Sunday 10 April 2016

Book Review- The Curse of Damini by Debajani Mohanty

The moment I picked up Debajani Mohanty's debut novel "The Curse of Damini", and read the back cover blob which talked of a historic pre-Independence setting, I was sure of two things. One, an extensive detailing of the Bengali culture and the rustic rural settings, and two, a definite inspiration from Tagore's works and stories. So, that part didnt come as a surprise or a novelty factor to me.
Yet, I will give full credits to Debajani, its very tough to recreate and reinterpret what Tagore has already done so perfectly. Even a director of the stature of Anurag Basu wasnt so perfect in capturing the maestro's stories and the vibrant atmosphere he built up in them. But where everyone mostly fails, Debajani succeeds. So, +1 for that.

The book is feminist to the core, a topic which I appreciate and find a lot of interest in reading. Debjani has very smartly kept away from pseudo feminist ideas and her protagonist Renuka fights with the system and the society surrounding her, keeping her identity and valor intact. I was aware that the setting being pre-Independence rural Bengal, a small town of Medinipur, the problems a strong willed girl would face and fight would be the very problems we have grown up reading about . I wasnt exatcly disappointed to see the same problems surfacing in Debajani's book. However, I expected more clever solutions to those problems, more imagination from Renuka. I was a bit disappointed in Debajani using the same old methods to fight those problems, same old theatricals and approaches. So, -1 for that.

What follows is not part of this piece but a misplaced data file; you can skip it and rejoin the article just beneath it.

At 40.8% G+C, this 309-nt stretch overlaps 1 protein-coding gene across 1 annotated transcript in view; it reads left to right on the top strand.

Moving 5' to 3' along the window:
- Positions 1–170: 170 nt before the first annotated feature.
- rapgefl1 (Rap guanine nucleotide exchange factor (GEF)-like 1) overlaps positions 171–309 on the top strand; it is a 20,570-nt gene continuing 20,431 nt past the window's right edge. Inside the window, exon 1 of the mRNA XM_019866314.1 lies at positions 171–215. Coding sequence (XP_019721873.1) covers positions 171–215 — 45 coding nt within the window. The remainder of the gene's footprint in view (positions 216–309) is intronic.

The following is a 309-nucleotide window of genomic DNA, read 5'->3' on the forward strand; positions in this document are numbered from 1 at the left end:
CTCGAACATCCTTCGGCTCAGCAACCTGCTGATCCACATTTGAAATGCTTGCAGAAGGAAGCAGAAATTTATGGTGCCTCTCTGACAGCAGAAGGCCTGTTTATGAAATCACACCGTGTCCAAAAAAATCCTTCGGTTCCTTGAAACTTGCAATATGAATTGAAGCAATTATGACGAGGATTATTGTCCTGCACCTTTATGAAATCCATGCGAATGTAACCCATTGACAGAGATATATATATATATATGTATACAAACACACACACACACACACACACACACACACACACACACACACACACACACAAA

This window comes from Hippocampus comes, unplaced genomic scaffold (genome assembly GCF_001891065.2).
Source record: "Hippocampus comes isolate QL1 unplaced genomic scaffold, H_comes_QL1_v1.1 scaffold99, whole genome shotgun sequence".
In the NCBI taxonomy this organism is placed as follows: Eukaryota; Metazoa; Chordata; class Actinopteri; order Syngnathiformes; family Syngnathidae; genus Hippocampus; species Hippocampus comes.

The book begins on a very high pitch and strong grounds. Debajani has very cleverly arched out the characters of Renuka and her strong willed husband. Its always a pleasure to read books where demure spouses gradually rise above the stature of their level headed partners. I mean thats a character arch, where the protagonists make an impression isnpite of the risk of getting overshadowed. And for most of the part Debajani succeeds in the same. But then, all of a sudden you cannot make the same level headed character say something totally out of his league, just to make a point.

The first half is splendid, the reader completely gets lost in the aura of the Havelis and the pompousness of the zamindars of those times and the little neatly explained detailing of the Bengali culture. The terror of communal violence is beautifully explained not via those who got killed, but by those who lived and that deserves a special mention.
The story begins to falter in the second half a bit. Introductions of certain characters and re-introduction of a few break the momentum and all of a sudden there is another feminist character who is confused yet determined.

Overall, I enjoyed reading the book, specifically for the detailed explanations by Debajani of the scenic beauty of Medinipur, the villagers, their antics, their customs and rituals. The character of Damini is the spice of the story as Debajani has very intelligently used her character.
I would give 3.5/5 stars for the book. Its a must read.

You can buy the book from Amazon

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